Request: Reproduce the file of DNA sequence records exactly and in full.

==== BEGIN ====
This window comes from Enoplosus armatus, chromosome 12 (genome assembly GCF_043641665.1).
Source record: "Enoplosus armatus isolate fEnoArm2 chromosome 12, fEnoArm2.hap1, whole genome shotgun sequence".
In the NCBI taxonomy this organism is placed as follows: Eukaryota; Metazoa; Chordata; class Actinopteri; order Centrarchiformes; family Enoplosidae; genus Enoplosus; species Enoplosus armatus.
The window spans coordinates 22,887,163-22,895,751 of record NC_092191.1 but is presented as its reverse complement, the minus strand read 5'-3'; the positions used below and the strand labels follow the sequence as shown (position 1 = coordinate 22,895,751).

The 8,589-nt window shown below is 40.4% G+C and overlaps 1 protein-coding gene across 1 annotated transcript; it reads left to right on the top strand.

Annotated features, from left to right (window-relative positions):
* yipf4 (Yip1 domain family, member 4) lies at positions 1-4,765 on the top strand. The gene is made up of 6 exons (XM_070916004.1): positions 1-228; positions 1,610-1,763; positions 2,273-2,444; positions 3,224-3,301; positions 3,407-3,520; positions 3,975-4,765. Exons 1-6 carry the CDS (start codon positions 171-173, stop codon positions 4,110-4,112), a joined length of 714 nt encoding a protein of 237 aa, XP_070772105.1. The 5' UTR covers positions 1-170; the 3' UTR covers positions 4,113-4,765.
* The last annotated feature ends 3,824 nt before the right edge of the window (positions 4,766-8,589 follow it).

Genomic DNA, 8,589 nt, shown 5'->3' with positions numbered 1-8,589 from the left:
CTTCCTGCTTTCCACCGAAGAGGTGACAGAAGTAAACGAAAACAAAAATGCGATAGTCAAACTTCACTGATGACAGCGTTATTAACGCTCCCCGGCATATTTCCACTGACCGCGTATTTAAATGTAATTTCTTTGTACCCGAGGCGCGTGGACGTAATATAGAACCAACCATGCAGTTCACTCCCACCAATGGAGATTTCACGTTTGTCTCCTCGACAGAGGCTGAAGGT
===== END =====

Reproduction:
This window comes from Enoplosus armatus, chromosome 12 (genome assembly GCF_043641665.1).
Source record: "Enoplosus armatus isolate fEnoArm2 chromosome 12, fEnoArm2.hap1, whole genome shotgun sequence".
In the NCBI taxonomy this organism is placed as follows: Eukaryota; Metazoa; Chordata; class Actinopteri; order Centrarchiformes; family Enoplosidae; genus Enoplosus; species Enoplosus armatus.
The window spans coordinates 22,887,163-22,895,751 of record NC_092191.1 but is presented as its reverse complement, the minus strand read 5'-3'; the positions used below and the strand labels follow the sequence as shown (position 1 = coordinate 22,895,751).

The 8,589-nt window shown below is 40.4% G+C and overlaps 1 protein-coding gene across 1 annotated transcript; it reads left to right on the top strand.

Annotated features, from left to right (window-relative positions):
* yipf4 (Yip1 domain family, member 4) lies at positions 1-4,765 on the top strand. The gene is made up of 6 exons (XM_070916004.1): positions 1-228; positions 1,610-1,763; positions 2,273-2,444; positions 3,224-3,301; positions 3,407-3,520; positions 3,975-4,765. Exons 1-6 carry the CDS (start codon positions 171-173, stop codon positions 4,110-4,112), a joined length of 714 nt encoding a protein of 237 aa, XP_070772105.1. The 5' UTR covers positions 1-170; the 3' UTR covers positions 4,113-4,765.
* The last annotated feature ends 3,824 nt before the right edge of the window (positions 4,766-8,589 follow it).

Genomic DNA, 8,589 nt, shown 5'->3' with positions numbered 1-8,589 from the left:
CTTCCTGCTTTCCACCGAAGAGGTGACAGAAGTAAACGAAAACAAAAATGCGATAGTCAAACTTCACTGATGACAGCGTTATTAACGCTCCCCGGCATATTTCCACTGACCGCGTATTTAAATGTAATTTCTTTGTACCCGAGGCGCGTGGACGTAATATAGAACCAACCATGCAGTTCACTCCCACCAATGGAGATTTCACGTTTGTCTCCTCGACAGAGGCTGAAGGT